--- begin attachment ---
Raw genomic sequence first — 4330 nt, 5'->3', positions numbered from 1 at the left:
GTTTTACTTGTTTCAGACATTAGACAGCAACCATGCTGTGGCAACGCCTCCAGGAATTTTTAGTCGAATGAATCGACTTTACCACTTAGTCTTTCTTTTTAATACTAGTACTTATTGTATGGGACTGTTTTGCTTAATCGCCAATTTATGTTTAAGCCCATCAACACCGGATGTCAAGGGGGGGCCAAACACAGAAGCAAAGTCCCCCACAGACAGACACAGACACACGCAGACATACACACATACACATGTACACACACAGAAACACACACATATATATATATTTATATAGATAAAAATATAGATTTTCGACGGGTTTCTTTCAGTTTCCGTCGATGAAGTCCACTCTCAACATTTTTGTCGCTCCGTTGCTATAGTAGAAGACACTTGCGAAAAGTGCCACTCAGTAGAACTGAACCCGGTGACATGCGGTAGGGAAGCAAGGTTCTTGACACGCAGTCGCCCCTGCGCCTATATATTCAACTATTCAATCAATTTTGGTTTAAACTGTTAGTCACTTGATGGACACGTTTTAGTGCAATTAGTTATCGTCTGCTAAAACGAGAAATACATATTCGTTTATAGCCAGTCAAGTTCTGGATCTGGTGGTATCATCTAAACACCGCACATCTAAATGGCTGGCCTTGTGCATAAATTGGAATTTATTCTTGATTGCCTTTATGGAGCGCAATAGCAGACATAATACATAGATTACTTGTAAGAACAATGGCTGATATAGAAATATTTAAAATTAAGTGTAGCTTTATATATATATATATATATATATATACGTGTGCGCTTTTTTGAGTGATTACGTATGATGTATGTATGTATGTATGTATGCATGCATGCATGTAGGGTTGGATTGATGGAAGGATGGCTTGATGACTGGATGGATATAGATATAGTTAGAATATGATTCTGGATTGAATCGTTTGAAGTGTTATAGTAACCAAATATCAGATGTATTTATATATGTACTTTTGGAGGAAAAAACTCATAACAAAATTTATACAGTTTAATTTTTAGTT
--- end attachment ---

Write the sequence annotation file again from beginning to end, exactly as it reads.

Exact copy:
Raw genomic sequence first — 4330 nt, 5'->3', positions numbered from 1 at the left:
GTTTTACTTGTTTCAGACATTAGACAGCAACCATGCTGTGGCAACGCCTCCAGGAATTTTTAGTCGAATGAATCGACTTTACCACTTAGTCTTTCTTTTTAATACTAGTACTTATTGTATGGGACTGTTTTGCTTAATCGCCAATTTATGTTTAAGCCCATCAACACCGGATGTCAAGGGGGGGCCAAACACAGAAGCAAAGTCCCCCACAGACAGACACAGACACACGCAGACATACACACATACACATGTACACACACAGAAACACACACATATATATATATTTATATAGATAAAAATATAGATTTTCGACGGGTTTCTTTCAGTTTCCGTCGATGAAGTCCACTCTCAACATTTTTGTCGCTCCGTTGCTATAGTAGAAGACACTTGCGAAAAGTGCCACTCAGTAGAACTGAACCCGGTGACATGCGGTAGGGAAGCAAGGTTCTTGACACGCAGTCGCCCCTGCGCCTATATATTCAACTATTCAATCAATTTTGGTTTAAACTGTTAGTCACTTGATGGACACGTTTTAGTGCAATTAGTTATCGTCTGCTAAAACGAGAAATACATATTCGTTTATAGCCAGTCAAGTTCTGGATCTGGTGGTATCATCTAAACACCGCACATCTAAATGGCTGGCCTTGTGCATAAATTGGAATTTATTCTTGATTGCCTTTATGGAGCGCAATAGCAGACATAATACATAGATTACTTGTAAGAACAATGGCTGATATAGAAATATTTAAAATTAAGTGTAGCTTTATATATATATATATATATATATATACGTGTGCGCTTTTTTGAGTGATTACGTATGATGTATGTATGTATGTATGTATGCATGCATGCATGTAGGGTTGGATTGATGGAAGGATGGCTTGATGACTGGATGGATATAGATATAGTTAGAATATGATTCTGGATTGAATCGTTTGAAGTGTTATAGTAACCAAATATCAGATGTATTTATATATGTACTTTTGGAGGAAAAAACTCATAACAAAATTTATACAGTTTAATTTTTAGTT